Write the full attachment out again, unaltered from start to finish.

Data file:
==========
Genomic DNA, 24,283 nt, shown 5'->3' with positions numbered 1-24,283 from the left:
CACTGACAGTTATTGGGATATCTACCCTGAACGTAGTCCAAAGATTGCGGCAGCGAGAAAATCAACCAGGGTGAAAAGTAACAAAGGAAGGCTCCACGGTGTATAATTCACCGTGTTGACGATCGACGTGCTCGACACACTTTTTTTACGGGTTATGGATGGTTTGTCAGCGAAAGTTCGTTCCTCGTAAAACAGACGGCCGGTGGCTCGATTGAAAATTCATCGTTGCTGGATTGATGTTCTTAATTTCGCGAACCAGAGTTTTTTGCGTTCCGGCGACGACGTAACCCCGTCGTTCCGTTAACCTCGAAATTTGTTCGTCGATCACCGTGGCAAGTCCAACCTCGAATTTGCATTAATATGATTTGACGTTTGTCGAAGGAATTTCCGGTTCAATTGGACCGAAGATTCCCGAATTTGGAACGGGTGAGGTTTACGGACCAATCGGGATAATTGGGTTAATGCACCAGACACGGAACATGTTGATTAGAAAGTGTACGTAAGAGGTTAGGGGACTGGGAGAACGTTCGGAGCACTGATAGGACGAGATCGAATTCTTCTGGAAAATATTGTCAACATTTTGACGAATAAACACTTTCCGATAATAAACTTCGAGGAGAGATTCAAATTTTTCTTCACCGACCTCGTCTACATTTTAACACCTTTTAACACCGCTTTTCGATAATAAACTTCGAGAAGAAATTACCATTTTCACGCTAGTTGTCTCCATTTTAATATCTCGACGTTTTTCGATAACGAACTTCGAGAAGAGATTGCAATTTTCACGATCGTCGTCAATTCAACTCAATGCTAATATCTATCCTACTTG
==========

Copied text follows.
Genomic DNA, 24,283 nt, shown 5'->3' with positions numbered 1-24,283 from the left:
CACTGACAGTTATTGGGATATCTACCCTGAACGTAGTCCAAAGATTGCGGCAGCGAGAAAATCAACCAGGGTGAAAAGTAACAAAGGAAGGCTCCACGGTGTATAATTCACCGTGTTGACGATCGACGTGCTCGACACACTTTTTTTACGGGTTATGGATGGTTTGTCAGCGAAAGTTCGTTCCTCGTAAAACAGACGGCCGGTGGCTCGATTGAAAATTCATCGTTGCTGGATTGATGTTCTTAATTTCGCGAACCAGAGTTTTTTGCGTTCCGGCGACGACGTAACCCCGTCGTTCCGTTAACCTCGAAATTTGTTCGTCGATCACCGTGGCAAGTCCAACCTCGAATTTGCATTAATATGATTTGACGTTTGTCGAAGGAATTTCCGGTTCAATTGGACCGAAGATTCCCGAATTTGGAACGGGTGAGGTTTACGGACCAATCGGGATAATTGGGTTAATGCACCAGACACGGAACATGTTGATTAGAAAGTGTACGTAAGAGGTTAGGGGACTGGGAGAACGTTCGGAGCACTGATAGGACGAGATCGAATTCTTCTGGAAAATATTGTCAACATTTTGACGAATAAACACTTTCCGATAATAAACTTCGAGGAGAGATTCAAATTTTTCTTCACCGACCTCGTCTACATTTTAACACCTTTTAACACCGCTTTTCGATAATAAACTTCGAGAAGAAATTACCATTTTCACGCTAGTTGTCTCCATTTTAATATCTCGACGTTTTTCGATAACGAACTTCGAGAAGAGATTGCAATTTTCACGATCGTCGTCAATTCAACTCAATGCTAATATCTATCCTACTTG